Chapter Seventeen — Into The Troposphere
A Short History of Nearly Everything – by Bill Bryson
Chapter 17 — Into the Troposphere
- Without the Earth’s atmosphere, the Earth would be a lifeless ball of ice with an average temperature of minus 60 degrees Fahrenheit. Also, the atmosphere absorbs or deflects incoming swarms of cosmic rays, charged particles, and ultraviolet rays. Our atmosphere is equivalent to a fifteen-foot thickness of protective concrete, and without it, these invisible visitors from space would slice through us like tiny daggers. Even raindrops would pound us senseless if it weren’t for the atmosphere’s slowing drag.
- The atmosphere extends upward for about 120 miles. If you shrank the Earth to the size of an average desktop globe, the atmosphere would only be about the thickness of a couple of coats of varnish on the globe.
- The troposphere (or ‘turning sphere’) is about 10 miles thick at the equator and no more than 6 or 7 miles high in the temperate latitudes where most of us live. Eighty percent of the atmosphere’s mass, virtually all the water, and thus virtually all the weather are contained in this thin and wispy layer.
- When you see the top of a storm cloud flattening out into the classic anvil shape, you are looking at the boundary between the troposphere and the stratosphere.
- The temperature just 6 miles up into the atmosphere is -70 degrees Fahrenheit.
- After you have left the troposphere and moved upward, the temperature warms up to about 40 degrees Fahrenheit. This is due to the absorptive effects of ozone. The temperature then plunges again to as low as -130 degrees in the mesosphere before skyrocketing to 2,700 degrees in the aptly named thermosphere.
- At the height of the thermosphere, at 50 miles or more, the air is so thin that any two molecules will be miles apart.
- Altogether there are about 5,200 million million tons of air around us (25 million tons for every square mile of the planet).
- A typical weather front may consist of 750 million tons of cold air pinned beneath a billion tons of warmer air.
- One thunderstorm, it has been calculated, can contain an amount of energy equivalent to four days’ use of electricity for the entire United States. A bolt of lightning travels at 270,000 miles an hour and can heat the air around it to 50,000 degrees Fahrenheit, several times hotter than the surface of the Sun. At any one moment, 1,800 thunderstorms are in progress around the globe. There are approximately 40,000 thunderstorms per day here on Earth. Day and night across the planet, about 100 lightning bolts hit the ground every second.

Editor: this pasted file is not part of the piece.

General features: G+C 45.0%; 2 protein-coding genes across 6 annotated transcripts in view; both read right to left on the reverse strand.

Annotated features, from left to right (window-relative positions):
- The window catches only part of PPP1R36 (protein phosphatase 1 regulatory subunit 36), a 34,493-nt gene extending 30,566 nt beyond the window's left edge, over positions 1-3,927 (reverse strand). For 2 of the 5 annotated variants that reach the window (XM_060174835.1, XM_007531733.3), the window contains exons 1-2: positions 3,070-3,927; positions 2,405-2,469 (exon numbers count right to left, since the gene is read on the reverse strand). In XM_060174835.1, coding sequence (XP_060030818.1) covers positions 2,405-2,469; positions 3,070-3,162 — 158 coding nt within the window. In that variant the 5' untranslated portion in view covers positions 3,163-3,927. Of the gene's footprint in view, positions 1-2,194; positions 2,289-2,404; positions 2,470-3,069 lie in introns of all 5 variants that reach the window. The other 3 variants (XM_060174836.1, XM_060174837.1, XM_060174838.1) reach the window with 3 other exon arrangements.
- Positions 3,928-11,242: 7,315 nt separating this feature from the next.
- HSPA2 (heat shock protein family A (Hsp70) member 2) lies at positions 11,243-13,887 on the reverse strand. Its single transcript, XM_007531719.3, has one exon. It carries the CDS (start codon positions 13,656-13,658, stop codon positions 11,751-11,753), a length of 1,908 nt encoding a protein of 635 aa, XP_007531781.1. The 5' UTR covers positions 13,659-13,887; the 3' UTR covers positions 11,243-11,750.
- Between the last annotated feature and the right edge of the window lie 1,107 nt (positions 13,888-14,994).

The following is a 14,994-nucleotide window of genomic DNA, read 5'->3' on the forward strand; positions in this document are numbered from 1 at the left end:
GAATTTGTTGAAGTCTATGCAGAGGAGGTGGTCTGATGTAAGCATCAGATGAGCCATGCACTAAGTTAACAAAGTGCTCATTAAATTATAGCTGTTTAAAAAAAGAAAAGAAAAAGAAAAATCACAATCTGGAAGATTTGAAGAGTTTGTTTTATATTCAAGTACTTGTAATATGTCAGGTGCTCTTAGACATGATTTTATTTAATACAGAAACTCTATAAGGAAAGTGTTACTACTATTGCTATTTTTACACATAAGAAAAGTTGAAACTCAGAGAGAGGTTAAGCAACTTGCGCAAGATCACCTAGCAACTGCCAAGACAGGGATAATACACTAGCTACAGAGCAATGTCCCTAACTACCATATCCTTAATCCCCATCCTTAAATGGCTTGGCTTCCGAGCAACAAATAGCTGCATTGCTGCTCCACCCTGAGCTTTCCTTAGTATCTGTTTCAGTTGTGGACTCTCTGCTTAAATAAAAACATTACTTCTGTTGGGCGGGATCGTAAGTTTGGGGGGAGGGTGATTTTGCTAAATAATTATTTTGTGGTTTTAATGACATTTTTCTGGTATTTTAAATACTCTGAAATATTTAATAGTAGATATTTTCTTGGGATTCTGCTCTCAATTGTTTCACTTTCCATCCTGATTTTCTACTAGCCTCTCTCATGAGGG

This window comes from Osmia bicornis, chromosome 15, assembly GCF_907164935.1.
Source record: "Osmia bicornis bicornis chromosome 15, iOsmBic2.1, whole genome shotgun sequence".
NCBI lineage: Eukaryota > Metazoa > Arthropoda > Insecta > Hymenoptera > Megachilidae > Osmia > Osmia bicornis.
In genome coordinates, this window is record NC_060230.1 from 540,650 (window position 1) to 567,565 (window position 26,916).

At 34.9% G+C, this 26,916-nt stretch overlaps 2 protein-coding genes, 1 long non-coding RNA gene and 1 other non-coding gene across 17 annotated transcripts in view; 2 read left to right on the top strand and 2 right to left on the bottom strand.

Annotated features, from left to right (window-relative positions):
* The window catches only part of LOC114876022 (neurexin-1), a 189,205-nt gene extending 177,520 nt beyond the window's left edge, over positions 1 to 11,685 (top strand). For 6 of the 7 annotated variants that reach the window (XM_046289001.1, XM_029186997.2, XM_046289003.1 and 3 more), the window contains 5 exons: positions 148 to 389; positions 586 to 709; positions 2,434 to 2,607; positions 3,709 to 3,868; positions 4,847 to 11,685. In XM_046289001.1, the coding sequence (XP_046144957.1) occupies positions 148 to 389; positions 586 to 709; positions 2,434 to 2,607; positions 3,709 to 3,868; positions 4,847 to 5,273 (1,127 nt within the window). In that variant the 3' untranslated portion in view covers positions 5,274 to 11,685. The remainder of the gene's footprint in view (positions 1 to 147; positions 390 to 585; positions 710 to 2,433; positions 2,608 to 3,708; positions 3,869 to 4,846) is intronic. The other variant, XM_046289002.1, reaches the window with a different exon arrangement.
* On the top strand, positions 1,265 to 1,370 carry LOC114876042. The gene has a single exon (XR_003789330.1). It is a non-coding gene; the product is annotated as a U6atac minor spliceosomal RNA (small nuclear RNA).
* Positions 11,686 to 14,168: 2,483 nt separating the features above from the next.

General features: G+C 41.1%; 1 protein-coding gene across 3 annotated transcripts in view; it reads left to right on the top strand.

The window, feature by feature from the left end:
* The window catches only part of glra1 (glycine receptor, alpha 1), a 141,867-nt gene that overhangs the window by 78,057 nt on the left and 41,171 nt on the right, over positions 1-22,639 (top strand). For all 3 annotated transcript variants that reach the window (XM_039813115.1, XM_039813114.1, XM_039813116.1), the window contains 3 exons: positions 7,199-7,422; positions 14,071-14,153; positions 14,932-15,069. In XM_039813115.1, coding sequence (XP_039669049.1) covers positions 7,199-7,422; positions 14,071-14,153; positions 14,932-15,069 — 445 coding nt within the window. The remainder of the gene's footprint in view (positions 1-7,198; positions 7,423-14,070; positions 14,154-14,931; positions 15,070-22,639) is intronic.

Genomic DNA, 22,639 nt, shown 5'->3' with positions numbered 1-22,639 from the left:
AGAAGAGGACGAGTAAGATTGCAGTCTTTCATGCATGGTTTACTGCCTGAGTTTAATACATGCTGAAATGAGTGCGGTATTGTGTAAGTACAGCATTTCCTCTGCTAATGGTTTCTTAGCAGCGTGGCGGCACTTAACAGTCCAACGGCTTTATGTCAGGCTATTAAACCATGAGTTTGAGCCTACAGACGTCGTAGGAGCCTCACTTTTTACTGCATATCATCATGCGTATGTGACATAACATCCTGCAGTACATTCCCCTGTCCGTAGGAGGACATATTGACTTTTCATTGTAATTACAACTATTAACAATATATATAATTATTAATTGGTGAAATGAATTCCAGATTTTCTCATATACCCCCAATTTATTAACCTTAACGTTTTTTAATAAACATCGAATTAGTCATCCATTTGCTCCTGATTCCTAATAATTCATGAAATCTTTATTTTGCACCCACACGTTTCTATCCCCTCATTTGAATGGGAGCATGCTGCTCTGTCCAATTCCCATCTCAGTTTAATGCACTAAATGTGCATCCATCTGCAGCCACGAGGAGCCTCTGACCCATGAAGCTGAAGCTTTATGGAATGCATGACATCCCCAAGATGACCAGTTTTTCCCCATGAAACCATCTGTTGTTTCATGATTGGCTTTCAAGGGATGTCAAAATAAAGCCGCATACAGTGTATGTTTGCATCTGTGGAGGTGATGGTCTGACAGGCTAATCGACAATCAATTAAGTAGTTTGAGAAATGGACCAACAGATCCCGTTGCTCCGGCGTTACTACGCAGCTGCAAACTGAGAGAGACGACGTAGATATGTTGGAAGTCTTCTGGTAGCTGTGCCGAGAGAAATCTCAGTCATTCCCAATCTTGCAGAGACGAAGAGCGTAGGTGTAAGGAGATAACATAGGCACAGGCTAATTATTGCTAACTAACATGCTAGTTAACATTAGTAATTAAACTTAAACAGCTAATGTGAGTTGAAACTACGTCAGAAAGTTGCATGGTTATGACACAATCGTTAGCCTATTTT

- The Earth revolves at 1,041 miles an hour at the equator, though as you move toward the poles the rate slopes off considerably, to about 600 miles an hour in London or Paris, for instance. If you are on the equator, the spinning Earth has to carry you quite a distance (26,000 miles) to get you back to the same spot. If you stand beside the North Pole, however, you many need to travel only a few feet to complete a revolution. Both journeys take a full 24 hours.
- Oceans are the real powerhouses of Earth’s surface behavior. Water is marvelous at holding and transporting heat. Every day, the Gulf Stream carries an amount of heat to Europe equivalent to the world’s out from coal for 10 years, which is why Britain and Ireland have mild winters compared to Canada and Russia. Water also warms slowly, which is why lakes and swimming pools are cold even on the hottest days.
- The Atlantic Ocean is saltier than the Pacific Ocean. The more salt contained in water, the denser it is, and dense water sinks. Without its extra burden of salt, the Atlantic currents would proceed up to the Arctic, warming the North Pole but depriving Europe of all that kindly warmth.
- The main agent of heat transfer on Earth is known as the thermohaline circulation. It originates in slow, deep currents far below the surface of the oceans. Surface waters, as they get to the vicinity of Europe, grow dense and sink to great depths and begin a slow trip back to the southern hemisphere. When they reach Antarctica, they are caught up in the Antarctic Circumpolar Current, where they are driven onward into the Pacific. It can take over 1,500 years for water to travel from the North Atlantic to the mid-Pacific.
- Our seas and oceans do another great favor for us. They soak up tremendous volumes of carbon and provide a means for it to be safely locked away.
- What keeps our world stable and cool? Life does. Trillions upon trillions of tiny marine organisms capture atmospheric carbon, in the form of carbon dioxide, and they use it to make their tiny shells. By locking up the carbon in their shells, they keep it from being re-evaporated into the atmosphere, where it would build up dangerously as a greenhouse gas.
- Altogether there is about 20 thousand times as much carbon locked away in the Earth’s rocks as in the atmosphere. Eventually much of that limestone will end up feeding volcanoes, and the carbon will return to the atmosphere and fall to the Earth in rain. This is the long-term carbon cycle. The entire process takes about 500,000 years for a typical carbon atom.
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